However, the EU’s recently adopted chemical safety strategy, a key component of the EU Green Deal, seeks to expand chemicals grouping. The European Commission indicates a preference for increasing the scope of group standards by proposing groupings for other chemicals like persistent, mobile and toxic substances, while gradually moving away altogether from the substance-by-substance approach. It also deals specifically with the issue of PFAS, with the European Commission moving towards a group approach and banning all non-essential use.
The costs of a substance-by-substance approach can be prohibitive for many countries and the prevalence of “regrettable substitution” inexorably complicate the regulatory process. However, with the potential health and environmental consequences, the importance of chemical safety cannot be underestimated. Group approaches to facilitate risk management can be a vital tool to ensure chemical safety.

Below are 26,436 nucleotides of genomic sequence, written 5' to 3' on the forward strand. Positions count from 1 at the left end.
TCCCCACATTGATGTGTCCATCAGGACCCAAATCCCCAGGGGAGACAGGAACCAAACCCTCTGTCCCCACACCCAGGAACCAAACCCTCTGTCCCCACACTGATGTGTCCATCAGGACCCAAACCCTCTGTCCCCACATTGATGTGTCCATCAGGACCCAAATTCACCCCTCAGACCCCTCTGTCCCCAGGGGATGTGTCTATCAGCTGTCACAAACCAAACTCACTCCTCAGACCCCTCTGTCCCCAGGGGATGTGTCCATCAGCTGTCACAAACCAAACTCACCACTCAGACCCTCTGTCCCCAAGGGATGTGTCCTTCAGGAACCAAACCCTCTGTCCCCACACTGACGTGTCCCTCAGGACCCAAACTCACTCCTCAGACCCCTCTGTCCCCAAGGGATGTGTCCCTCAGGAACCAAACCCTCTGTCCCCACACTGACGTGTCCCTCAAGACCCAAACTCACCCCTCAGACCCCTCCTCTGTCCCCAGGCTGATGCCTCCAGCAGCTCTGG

OECD (2020), Chemical Safety and Biosafety Progress Report, OECD Publishing, Paris.
OECD (2020), PFASs and Alternatives in Food Packaging (Paper and Paperboard) Report on the Commercial Availability and Current Uses, OECD Publishing, Paris.
OECD (2018), Considerations for Assessing the Risks of Combined Exposure to Multiple Chemicals, OECD Publishing, Paris.
Find out more about OECD work on chemical safety: www.oecd.org/chemicalsafety/